by Frank DuBois
The Federal Land Council News
My column this month is about NDAA & CRomnibus … read on to learn of these beasts
Two massive budget bills passed Congress just before they adjourned, both of which have impacts on property rights and federal lands.
First up is the National Defense Authorization Act (NDAA). Yes that legislation, purportedly to fund our national defense, contains the largest federal lands package to pass Congress since the 2009 Omnibus Public Land Management Act. The natural resources title of the bill contains approximately 70 riders and takes up many pages of this huge bill.
It includes language to designate 250,000 acres of new Wilderness and withdraw hundreds of thousands of additional acres from mining and oil and gas leasing. It includes new parks, wild and scenic rivers and other such environmental designations. Within the Wilderness provisions is a section sponsored by Senator Heinrich that designates the 45,000-acre Columbine-Hondo Wilderness in northern New Mexico.
It also contains the Heinrich-Udall language to transfer the Valles Caldera Preserve from a multiple-use trust to the sole jurisdiction of the National Park Service. In a joint statement Senators Heinrich and Udall say the transfer is “to increase public access.” In a floor statement Senator Heinrich says current management has resulted in “drastically limited public access with relatively high entrance and permit fees” and the new management will result in “expanded public access.” A more realistic assessment comes from the Washington Post:
The Park Service is taking on Valles Caldera and numerous other properties at a time when the agency is struggling with more than $11 billion in deferred maintenance at existing parks and monuments and is looking to boost entrance fees at parks across the nation to generate more revenue in advance of the agency’s centennial. Can the agency afford what amounts to its largest expansion in nearly four decades?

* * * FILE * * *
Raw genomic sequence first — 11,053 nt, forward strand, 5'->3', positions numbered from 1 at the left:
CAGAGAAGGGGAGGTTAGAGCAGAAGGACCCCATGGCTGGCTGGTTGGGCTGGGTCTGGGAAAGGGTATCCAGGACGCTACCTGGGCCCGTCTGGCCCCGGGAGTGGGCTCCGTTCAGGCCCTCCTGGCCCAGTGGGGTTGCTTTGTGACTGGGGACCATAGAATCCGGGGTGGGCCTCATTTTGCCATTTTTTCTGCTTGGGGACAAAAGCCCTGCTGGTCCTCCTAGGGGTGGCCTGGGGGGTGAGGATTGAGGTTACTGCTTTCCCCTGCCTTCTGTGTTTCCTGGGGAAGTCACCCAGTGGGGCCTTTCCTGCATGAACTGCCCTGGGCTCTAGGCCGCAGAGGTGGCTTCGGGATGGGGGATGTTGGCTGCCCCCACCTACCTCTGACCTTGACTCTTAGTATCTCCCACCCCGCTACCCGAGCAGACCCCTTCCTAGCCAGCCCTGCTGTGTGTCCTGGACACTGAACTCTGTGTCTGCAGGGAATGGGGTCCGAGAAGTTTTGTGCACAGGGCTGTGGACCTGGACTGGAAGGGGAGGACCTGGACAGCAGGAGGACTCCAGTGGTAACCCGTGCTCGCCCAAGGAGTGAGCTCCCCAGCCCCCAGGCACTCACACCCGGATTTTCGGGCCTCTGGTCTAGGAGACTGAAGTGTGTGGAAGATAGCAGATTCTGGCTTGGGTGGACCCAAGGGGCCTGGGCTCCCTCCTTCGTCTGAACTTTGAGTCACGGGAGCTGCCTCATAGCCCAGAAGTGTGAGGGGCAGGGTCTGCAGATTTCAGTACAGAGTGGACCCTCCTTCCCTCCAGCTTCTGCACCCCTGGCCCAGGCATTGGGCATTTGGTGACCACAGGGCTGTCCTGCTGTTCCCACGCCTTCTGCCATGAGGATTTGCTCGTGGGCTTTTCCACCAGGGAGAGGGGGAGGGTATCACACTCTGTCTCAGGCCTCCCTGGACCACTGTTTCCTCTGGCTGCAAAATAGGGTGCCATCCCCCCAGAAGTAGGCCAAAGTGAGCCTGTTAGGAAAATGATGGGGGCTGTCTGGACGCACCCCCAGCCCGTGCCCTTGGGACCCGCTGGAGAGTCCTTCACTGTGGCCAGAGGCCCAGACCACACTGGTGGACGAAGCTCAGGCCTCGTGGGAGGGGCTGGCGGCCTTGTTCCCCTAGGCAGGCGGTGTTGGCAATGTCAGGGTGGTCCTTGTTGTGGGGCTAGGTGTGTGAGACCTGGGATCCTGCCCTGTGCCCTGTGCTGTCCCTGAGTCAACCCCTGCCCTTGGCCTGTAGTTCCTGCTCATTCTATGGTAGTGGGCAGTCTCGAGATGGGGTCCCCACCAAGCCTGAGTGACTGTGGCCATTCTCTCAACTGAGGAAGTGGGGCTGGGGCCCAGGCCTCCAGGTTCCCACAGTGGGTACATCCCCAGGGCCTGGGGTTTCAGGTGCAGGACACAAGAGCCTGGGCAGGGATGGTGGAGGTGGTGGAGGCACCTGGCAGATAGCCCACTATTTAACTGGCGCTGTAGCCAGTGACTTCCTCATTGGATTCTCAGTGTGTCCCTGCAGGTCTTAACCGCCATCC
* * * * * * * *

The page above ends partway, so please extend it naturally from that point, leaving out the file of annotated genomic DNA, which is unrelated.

The transfer does include grazing language, but it has long been National Park Service policy to discontinue grazing on its lands, so we shall see.
There is, however, some welcome grazing language in the natural resources title of the bill. For years the Forest Service and the BLM have been behind on thousands of NEPA analysis documents on the renewal or transfer of grazing permits. I know, it is ridiculous to do a NEPA analysis on a permit that allows something to continue as is, but that’s what the DC Deep Thinkers have brought us. The problem has received a band-aid fix each year, but this new language gives us a permanent fix. It reads, in part, “The terms and conditions in a grazing permit or lease that has expired, or was terminated due to a grazing preference transfer, shall be continued under a new permit or lease until the date on which the Secretary concerned completes any environmental analysis and documentation for the permit or lease required under the National Environmental Policy Act.” Also included is language which says the issuance of a new grazing permit may be categorically excluded from NEPA if certain conditions are met. The final version of the grazing provision did not contain the language Senator Heinrich had pushed in the Senate which would have allowed for the permanent retiring of grazing permits in New Mexico.
Both New Mexico Senators were supportive of the natural resource package. “Protecting these special and important places will increase tourism and create jobs in the surrounding communities while ensuring New Mexicans can enjoy them for generations to come”, said Senator Udall. Senator Heinrich remarked, “This is a historic moment and absolutely critical for jobs across the western United States and particularly in New Mexico. The public lands package will help grow our economy in the energy, tourism, sporting and recreation sectors.”